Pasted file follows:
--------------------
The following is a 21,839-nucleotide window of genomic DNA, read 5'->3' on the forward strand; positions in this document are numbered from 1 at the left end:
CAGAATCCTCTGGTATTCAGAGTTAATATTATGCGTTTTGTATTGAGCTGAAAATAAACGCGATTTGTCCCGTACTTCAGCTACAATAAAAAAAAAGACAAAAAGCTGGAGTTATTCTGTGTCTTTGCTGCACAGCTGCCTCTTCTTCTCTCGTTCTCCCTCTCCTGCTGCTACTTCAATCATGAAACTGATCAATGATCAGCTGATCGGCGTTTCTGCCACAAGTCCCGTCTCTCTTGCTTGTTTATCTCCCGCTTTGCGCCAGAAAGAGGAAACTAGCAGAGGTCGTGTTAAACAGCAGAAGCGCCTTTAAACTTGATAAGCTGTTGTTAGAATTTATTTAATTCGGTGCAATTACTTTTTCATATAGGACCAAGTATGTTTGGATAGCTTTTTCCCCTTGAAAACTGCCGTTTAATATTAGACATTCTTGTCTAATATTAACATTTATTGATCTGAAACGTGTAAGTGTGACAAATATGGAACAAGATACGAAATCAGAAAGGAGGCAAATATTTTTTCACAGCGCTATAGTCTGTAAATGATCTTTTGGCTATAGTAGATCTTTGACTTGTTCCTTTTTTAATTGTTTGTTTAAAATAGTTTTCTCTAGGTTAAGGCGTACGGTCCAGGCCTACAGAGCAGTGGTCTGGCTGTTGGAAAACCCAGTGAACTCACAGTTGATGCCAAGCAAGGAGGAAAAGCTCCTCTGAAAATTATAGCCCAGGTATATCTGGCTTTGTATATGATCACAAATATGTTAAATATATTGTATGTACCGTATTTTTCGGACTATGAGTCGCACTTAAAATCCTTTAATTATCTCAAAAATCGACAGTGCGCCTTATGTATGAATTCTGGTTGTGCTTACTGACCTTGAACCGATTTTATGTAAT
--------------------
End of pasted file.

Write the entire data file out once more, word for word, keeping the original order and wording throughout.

The following is a 21,839-nucleotide window of genomic DNA, read 5'->3' on the forward strand; positions in this document are numbered from 1 at the left end:
CAGAATCCTCTGGTATTCAGAGTTAATATTATGCGTTTTGTATTGAGCTGAAAATAAACGCGATTTGTCCCGTACTTCAGCTACAATAAAAAAAAAGACAAAAAGCTGGAGTTATTCTGTGTCTTTGCTGCACAGCTGCCTCTTCTTCTCTCGTTCTCCCTCTCCTGCTGCTACTTCAATCATGAAACTGATCAATGATCAGCTGATCGGCGTTTCTGCCACAAGTCCCGTCTCTCTTGCTTGTTTATCTCCCGCTTTGCGCCAGAAAGAGGAAACTAGCAGAGGTCGTGTTAAACAGCAGAAGCGCCTTTAAACTTGATAAGCTGTTGTTAGAATTTATTTAATTCGGTGCAATTACTTTTTCATATAGGACCAAGTATGTTTGGATAGCTTTTTCCCCTTGAAAACTGCCGTTTAATATTAGACATTCTTGTCTAATATTAACATTTATTGATCTGAAACGTGTAAGTGTGACAAATATGGAACAAGATACGAAATCAGAAAGGAGGCAAATATTTTTTCACAGCGCTATAGTCTGTAAATGATCTTTTGGCTATAGTAGATCTTTGACTTGTTCCTTTTTTAATTGTTTGTTTAAAATAGTTTTCTCTAGGTTAAGGCGTACGGTCCAGGCCTACAGAGCAGTGGTCTGGCTGTTGGAAAACCCAGTGAACTCACAGTTGATGCCAAGCAAGGAGGAAAAGCTCCTCTGAAAATTATAGCCCAGGTATATCTGGCTTTGTATATGATCACAAATATGTTAAATATATTGTATGTACCGTATTTTTCGGACTATGAGTCGCACTTAAAATCCTTTAATTATCTCAAAAATCGACAGTGCGCCTTATGTATGAATTCTGGTTGTGCTTACTGACCTTGAACCGATTTTATGTAAT